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Friday, January 31, 2003
Updated: February 3, 9:07 AM ET
In the end, everyone gets about what they deserve

By Ray Ratto
Special to ESPN.com

LeBron James bought his freedom from the profound burdens of high school basketball for $845 worth of throwback jerseys.

The Ohio High School Athletic Association got to play impartial bestower of justice. Hey, couldn't get him on the car, get him on the shirts.

The basketball team at St. Vincent-St. Mary's High School is down a win, has lost most of its chance to win a state title, and will be going back to standard-high-school-issue anonymity.

And John Lucas is still out in Cleveland.

God, don't you love a happy ending?

James, who had better damned well be Kobe Bryant II for all the energy devoted upon his hype, apparently accepted jerseys of Wes Unseld and Gale Sayers last Saturday, three days before he was cleared of any violation for accepting a contraband Hummer H2.

And while the James family is claiming to be hurt, outraged and preparing an appeal, the truth is nobody gets particularly harmed here because there is nobody to do the harming.

James? He has a new car. He has two new jerseys. All he has to do is wait for the NBA draft.

His family? Either by commission or by omission, they could not or would not stand in the way of the machine.

His school? They squeezed out a fair piece of money off his SVSM jersey, and will have to return a bunch more. They played with fire, and now it smells like burning shoes.

The NCAA? They weren't going to touch him anyway, and he was fine by that anyway.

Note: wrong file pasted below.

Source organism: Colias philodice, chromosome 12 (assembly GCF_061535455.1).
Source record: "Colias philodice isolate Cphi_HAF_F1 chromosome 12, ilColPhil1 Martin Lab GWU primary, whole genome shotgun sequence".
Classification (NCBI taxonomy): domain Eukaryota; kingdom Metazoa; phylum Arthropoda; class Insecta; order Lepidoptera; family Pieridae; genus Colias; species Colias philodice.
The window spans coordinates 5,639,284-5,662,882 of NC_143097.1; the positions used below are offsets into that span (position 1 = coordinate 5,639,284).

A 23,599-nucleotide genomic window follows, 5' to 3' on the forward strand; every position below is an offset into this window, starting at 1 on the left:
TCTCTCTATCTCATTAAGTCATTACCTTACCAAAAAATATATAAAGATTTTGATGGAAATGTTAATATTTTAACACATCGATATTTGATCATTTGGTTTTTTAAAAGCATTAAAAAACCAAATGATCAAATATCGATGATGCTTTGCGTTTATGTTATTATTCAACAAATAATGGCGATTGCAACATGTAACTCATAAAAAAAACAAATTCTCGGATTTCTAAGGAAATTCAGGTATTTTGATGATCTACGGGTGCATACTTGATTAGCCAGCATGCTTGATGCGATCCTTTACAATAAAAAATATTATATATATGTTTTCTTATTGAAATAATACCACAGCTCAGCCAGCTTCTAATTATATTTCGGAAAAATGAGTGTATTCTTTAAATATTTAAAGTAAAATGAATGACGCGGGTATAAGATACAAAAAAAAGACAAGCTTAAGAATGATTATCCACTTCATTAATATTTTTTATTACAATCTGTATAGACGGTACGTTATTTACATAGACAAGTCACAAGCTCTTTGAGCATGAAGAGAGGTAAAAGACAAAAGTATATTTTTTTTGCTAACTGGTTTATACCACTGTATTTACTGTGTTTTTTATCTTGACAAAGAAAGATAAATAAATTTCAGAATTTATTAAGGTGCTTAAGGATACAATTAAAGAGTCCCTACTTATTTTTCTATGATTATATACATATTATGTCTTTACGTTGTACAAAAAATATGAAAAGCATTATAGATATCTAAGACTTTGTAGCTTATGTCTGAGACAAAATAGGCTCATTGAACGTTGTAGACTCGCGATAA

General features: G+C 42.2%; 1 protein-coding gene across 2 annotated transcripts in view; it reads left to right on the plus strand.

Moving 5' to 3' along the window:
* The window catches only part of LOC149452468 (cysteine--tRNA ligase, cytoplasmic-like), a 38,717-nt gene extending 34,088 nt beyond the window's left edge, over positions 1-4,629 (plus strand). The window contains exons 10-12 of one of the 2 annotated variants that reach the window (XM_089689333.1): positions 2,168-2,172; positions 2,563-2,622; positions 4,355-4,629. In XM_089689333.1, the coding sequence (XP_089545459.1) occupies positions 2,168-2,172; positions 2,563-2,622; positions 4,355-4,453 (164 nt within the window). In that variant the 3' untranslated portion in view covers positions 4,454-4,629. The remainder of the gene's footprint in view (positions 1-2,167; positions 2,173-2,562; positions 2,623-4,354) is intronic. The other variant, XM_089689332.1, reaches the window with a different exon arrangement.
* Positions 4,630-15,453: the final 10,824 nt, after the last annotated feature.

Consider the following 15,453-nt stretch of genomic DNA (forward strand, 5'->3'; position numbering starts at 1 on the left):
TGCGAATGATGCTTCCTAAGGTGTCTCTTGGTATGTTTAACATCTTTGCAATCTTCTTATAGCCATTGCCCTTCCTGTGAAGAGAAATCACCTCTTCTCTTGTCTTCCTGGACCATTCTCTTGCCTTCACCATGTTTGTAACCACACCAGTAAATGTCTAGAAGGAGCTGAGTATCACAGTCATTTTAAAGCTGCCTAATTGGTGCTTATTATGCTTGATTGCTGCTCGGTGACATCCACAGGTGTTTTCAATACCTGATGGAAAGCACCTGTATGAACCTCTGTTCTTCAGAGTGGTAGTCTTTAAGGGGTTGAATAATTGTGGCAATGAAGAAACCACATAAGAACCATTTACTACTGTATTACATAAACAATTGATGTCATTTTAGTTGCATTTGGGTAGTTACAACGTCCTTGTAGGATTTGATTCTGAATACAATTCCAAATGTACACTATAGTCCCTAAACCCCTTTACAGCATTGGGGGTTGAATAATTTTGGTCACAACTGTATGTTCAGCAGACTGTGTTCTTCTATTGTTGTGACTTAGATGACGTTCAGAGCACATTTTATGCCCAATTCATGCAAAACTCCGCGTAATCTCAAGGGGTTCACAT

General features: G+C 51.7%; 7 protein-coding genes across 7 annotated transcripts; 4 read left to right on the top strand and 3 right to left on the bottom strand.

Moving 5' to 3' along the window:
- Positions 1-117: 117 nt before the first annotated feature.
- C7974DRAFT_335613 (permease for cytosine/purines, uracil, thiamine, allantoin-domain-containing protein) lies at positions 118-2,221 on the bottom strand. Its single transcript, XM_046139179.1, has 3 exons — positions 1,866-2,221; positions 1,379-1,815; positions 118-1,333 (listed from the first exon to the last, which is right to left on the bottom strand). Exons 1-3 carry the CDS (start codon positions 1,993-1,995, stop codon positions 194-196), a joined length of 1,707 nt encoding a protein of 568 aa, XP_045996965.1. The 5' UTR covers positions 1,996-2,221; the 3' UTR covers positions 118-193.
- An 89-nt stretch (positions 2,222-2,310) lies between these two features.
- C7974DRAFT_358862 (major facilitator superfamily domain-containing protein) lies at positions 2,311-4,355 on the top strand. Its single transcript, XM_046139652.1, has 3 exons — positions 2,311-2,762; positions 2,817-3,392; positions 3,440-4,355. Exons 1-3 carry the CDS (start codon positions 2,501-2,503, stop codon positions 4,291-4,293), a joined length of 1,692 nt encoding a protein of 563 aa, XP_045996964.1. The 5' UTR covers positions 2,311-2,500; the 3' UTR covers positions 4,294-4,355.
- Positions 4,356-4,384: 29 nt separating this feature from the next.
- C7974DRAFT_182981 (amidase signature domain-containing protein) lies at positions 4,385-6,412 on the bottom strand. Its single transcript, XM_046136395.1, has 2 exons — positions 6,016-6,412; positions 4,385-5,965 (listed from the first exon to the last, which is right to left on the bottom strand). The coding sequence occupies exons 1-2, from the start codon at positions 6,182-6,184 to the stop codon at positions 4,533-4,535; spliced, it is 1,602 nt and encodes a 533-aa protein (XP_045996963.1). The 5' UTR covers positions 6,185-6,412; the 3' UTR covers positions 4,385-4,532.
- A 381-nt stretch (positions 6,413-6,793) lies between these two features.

The NBA? They were just waiting anyway.

All that happened here was that the school will have to win its postseason tournament without the one player who made it famous. James won't be playing in any high school all-star games. He's been living the NBA lifestyle, and now he doesn't even have to bother to make the pretense of being a prep.

The joke is over, citizens. There's nothing to see here.

Perhaps his high school teammates feel a bit betrayed, but they knew they were just renting him anyway. He was a good teammate, but the bling was way too much for anyone, kid or otherwise, to overcome.

Everyone else got what they either wanted or deserved, which may be why nobody feels terribly bothered by Friday's development.

Except maybe the people who thought James should have gotten more than two replica jerseys for his trouble.

It is an odd bit of trivia that in Ohio, an athlete may accept an award or present worth $100, but that there is no limit on the number of awards an athlete may accept.

Thus, James could have accepted one gift a day for a year and taken in enough stuff to pay for approximately 86 throwback jerseys. He could have gone from Sayers to Ed O'Bradovich, from Unseld to John Tresvant.

In other words, keep your notions of amateurism to yourself. James was a cash cow, found guilty of milking himself.

And fret not about how this will affect the college game. This is no college player, not by temperament and not by intention.

It may turn out that he will get to the NBA and discover that he could have done with some remedial work, the kind that can be done by a clever and open-minded college coach. But he wasn't a college player in his head, and as we all know from the scene in "Patton'' where George C. Scott shoots the two mules to clear the bridge, nobody with the power to say still goes where he or she doesn't want to go.

LeBron James was product, pure and simple. There was nothing na´ve or wide-eyed about him. He has been a pro in prep's clothing (well, most of the time) since he was a sophomore, only he could back up the advertising with the raves of pro scouts.

What is more, he seems to have a pretty good idea what is waiting for him, even if he doesn't yet have all the coping mechanisms he needs.

So this is nothing for him, or anyone around him. This isn't crime. But whatever it is, you can be sure there are no innocents here.

That is, unless you want to count Wes Unseld and Gale Sayers.

Ray Ratto is a columnist with the San Francisco Chronicle and a regular contributor to ESPN.com